Search this website:
Gamal Abdel Nasser, Nile River, Muhammad Ali, Sinai Peninsula, Nile Valley
Egypt, officially the Arab Republic of Egypt, country in northeastern Africa and southwestern Asia. Most of the country lies in Africa, but the easternmost portion of Egypt, the Sinai Peninsula, is usually considered part of Asia; it forms the only land bridge between the two continents. Most of Egypt’s terrain is desert, divided into two unequal parts by the Nile River. The valley and delta of the Nile are the main centers of habitation. The capital and largest city is Cairo.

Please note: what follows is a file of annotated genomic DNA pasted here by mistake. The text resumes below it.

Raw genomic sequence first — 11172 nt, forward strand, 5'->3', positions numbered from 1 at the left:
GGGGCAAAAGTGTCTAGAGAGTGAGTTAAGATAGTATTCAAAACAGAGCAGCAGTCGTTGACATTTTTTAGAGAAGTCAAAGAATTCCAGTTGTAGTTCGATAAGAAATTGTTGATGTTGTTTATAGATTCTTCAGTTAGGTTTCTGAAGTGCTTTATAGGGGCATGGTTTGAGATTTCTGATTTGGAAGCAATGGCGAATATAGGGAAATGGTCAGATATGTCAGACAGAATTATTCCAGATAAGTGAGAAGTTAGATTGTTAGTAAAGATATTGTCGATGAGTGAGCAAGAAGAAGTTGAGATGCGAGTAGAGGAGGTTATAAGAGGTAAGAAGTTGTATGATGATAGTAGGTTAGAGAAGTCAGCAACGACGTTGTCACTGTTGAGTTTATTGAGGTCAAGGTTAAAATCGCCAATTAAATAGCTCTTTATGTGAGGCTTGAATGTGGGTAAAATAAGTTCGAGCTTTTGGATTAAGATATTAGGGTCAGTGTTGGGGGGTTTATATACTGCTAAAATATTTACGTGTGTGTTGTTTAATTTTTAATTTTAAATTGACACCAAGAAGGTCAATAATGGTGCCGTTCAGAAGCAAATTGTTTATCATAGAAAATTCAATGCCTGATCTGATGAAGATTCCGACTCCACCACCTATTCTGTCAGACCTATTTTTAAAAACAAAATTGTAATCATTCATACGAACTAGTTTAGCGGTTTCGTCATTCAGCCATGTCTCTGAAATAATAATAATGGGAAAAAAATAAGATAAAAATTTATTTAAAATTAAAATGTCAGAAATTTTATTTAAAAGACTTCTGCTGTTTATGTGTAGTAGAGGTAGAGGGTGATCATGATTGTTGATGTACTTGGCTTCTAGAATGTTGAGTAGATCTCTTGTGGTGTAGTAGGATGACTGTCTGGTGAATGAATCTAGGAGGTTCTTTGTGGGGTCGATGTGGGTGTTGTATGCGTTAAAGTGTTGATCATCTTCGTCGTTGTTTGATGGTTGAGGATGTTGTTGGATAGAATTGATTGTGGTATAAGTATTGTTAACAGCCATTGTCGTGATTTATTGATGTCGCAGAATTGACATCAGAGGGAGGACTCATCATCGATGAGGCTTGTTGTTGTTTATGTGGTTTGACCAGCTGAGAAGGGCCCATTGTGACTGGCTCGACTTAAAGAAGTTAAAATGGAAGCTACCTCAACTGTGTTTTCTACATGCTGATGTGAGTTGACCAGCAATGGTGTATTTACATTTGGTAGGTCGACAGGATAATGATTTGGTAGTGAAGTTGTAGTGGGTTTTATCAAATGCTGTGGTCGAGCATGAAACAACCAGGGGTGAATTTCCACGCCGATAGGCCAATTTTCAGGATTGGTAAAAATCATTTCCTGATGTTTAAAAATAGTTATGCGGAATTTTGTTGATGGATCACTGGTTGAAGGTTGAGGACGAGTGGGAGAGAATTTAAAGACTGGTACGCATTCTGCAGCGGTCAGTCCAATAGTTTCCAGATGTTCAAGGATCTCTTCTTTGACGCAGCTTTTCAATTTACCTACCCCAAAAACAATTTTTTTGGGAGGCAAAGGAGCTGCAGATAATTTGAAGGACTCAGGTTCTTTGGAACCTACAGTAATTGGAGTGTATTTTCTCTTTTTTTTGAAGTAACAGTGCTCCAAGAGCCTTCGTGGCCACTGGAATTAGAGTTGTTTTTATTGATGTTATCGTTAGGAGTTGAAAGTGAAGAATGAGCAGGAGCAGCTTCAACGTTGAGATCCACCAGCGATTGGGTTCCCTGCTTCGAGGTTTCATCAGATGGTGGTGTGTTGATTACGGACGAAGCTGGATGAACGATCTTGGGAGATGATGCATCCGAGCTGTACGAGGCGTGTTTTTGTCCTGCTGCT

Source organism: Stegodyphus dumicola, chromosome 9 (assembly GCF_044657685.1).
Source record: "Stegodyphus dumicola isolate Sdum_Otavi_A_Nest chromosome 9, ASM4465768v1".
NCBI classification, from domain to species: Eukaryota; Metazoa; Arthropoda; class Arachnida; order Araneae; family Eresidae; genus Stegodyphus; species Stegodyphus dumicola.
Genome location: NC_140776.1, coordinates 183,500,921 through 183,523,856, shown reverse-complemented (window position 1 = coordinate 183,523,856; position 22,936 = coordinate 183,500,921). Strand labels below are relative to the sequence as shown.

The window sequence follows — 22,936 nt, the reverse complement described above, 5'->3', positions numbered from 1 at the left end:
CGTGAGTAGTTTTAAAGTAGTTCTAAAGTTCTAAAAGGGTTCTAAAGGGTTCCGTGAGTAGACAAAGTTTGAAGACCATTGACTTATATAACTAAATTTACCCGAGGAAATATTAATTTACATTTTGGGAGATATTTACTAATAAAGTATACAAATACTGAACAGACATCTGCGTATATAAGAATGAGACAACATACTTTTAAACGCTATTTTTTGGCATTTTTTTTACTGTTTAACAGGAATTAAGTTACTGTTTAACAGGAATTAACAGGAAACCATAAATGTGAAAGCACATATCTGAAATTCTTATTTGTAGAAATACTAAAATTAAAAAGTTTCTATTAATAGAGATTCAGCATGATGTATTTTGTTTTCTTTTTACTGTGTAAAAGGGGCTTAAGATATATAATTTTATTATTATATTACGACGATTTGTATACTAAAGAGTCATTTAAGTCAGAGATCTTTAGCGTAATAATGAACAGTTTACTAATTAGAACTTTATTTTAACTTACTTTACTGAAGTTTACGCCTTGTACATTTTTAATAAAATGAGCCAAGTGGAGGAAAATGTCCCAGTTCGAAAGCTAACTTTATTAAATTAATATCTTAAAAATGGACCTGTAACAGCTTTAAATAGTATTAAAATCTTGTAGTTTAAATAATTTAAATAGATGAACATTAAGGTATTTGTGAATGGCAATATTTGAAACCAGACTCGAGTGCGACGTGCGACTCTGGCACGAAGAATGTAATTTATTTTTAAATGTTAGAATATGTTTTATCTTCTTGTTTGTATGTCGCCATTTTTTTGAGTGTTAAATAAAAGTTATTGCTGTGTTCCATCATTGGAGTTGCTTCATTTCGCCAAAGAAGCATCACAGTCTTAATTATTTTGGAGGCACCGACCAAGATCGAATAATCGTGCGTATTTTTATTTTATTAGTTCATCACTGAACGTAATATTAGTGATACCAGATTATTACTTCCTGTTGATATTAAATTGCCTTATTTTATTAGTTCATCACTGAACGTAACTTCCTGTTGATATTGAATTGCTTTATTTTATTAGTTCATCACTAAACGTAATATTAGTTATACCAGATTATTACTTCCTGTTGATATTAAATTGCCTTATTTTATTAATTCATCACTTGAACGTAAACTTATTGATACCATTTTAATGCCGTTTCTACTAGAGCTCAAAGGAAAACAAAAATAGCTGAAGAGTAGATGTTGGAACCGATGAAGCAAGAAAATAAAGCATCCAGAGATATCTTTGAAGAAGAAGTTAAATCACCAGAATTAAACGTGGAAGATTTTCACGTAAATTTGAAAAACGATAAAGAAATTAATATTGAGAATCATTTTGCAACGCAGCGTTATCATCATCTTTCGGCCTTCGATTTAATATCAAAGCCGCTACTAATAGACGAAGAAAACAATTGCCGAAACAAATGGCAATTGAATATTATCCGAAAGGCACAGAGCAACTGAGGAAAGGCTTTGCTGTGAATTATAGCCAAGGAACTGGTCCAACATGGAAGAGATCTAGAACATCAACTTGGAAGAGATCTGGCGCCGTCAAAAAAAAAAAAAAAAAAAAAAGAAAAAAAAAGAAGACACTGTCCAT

Egypt has been a coherent political entity with a recorded history since about 3200 bc. One of the first civilizations to develop irrigated agriculture, literacy, urban life, and large-scale political structures arose in the Nile Valley. The annual flood of the Nile provided for a stable agricultural society. Egypt’s strategic location between Asia and Africa and on the route between the Mediterranean basin and India and China made it an important hub of international trade. Beginning in the 4th century bc, a series of conquerors brought new religions and languages to the land. However, Egypt’s rich agricultural resources, pivotal commercial position, and long-term political unity have sustained a high level of cultural continuity. Although present-day Egypt is an overwhelmingly Arabic-speaking and Islamic country, it retains important aspects of its past Christian, Greco-Roman, and ancient indigenous heritage.